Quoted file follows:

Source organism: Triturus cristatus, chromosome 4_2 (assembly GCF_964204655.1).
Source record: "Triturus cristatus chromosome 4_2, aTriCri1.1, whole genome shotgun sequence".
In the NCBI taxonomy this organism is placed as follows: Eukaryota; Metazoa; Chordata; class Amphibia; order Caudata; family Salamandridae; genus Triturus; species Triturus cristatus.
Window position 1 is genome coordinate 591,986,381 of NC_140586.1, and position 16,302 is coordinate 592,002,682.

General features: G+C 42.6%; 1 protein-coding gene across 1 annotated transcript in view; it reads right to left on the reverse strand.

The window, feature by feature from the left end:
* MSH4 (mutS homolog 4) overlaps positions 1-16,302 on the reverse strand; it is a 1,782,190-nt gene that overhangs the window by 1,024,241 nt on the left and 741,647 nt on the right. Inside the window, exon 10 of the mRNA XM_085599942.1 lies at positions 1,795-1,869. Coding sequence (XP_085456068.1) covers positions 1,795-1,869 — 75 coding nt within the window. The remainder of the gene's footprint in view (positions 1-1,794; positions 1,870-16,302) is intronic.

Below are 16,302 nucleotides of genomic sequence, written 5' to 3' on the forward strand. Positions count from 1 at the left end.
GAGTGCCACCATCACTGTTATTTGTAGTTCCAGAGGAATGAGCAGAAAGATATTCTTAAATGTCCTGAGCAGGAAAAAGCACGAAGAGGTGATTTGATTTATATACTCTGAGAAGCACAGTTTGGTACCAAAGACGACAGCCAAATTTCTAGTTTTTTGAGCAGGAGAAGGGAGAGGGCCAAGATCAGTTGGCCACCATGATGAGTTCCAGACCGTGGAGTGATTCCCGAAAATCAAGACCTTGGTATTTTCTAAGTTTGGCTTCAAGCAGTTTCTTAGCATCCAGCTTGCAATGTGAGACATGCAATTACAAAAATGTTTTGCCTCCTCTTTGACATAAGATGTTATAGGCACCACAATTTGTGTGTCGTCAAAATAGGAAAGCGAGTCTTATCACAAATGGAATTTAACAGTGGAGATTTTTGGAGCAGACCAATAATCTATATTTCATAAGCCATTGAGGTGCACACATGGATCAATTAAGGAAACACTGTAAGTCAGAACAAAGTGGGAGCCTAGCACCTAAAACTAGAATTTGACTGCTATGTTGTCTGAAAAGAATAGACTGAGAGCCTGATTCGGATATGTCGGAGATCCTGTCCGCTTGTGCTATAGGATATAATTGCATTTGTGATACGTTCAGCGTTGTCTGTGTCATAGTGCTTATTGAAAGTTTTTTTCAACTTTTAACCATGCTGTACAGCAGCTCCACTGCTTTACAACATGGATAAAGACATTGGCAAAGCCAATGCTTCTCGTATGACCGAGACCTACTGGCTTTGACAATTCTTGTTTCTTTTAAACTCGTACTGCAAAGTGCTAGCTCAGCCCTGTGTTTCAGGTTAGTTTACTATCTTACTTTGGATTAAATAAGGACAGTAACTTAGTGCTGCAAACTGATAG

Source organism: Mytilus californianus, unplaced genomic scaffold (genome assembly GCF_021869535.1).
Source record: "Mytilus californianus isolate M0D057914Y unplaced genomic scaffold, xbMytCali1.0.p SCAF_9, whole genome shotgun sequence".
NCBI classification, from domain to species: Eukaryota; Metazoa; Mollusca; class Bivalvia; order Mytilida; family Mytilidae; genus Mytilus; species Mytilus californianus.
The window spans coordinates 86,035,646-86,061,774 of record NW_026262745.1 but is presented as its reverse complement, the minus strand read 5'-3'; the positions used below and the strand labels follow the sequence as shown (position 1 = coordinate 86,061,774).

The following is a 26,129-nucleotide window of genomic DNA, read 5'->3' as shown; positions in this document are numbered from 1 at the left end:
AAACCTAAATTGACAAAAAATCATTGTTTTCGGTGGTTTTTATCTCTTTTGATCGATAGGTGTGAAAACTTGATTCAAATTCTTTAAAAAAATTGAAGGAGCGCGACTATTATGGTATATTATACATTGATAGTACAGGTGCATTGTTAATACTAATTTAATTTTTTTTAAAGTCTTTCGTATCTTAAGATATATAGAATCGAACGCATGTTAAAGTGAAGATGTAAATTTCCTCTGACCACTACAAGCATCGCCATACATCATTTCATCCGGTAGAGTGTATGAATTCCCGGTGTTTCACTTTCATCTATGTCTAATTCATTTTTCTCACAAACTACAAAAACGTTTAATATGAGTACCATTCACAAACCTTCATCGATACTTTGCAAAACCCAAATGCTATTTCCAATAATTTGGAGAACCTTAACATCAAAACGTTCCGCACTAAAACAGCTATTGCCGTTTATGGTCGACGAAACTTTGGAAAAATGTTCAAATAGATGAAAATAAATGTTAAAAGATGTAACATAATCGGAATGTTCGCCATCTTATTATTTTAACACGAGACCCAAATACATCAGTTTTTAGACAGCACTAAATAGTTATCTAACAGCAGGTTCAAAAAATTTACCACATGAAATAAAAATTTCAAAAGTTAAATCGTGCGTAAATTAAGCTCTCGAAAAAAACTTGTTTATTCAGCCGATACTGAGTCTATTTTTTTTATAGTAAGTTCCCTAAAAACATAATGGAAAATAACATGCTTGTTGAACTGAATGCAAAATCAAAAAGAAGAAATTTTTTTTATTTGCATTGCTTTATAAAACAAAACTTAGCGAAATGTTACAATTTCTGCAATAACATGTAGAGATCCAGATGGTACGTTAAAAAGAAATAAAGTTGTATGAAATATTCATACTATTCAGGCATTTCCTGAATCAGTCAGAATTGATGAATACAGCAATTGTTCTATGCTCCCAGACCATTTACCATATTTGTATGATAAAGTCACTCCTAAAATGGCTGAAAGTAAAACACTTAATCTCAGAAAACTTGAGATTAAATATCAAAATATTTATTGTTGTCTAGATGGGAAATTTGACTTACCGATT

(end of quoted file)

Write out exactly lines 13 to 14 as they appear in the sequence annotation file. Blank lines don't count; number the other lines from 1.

The window spans coordinates 86,035,646-86,061,774 of record NW_026262745.1 but is presented as its reverse complement, the minus strand read 5'-3'; the positions used below and the strand labels follow the sequence as shown (position 1 = coordinate 86,061,774).

The following is a 26,129-nucleotide window of genomic DNA, read 5'->3' as shown; positions in this document are numbered from 1 at the left end: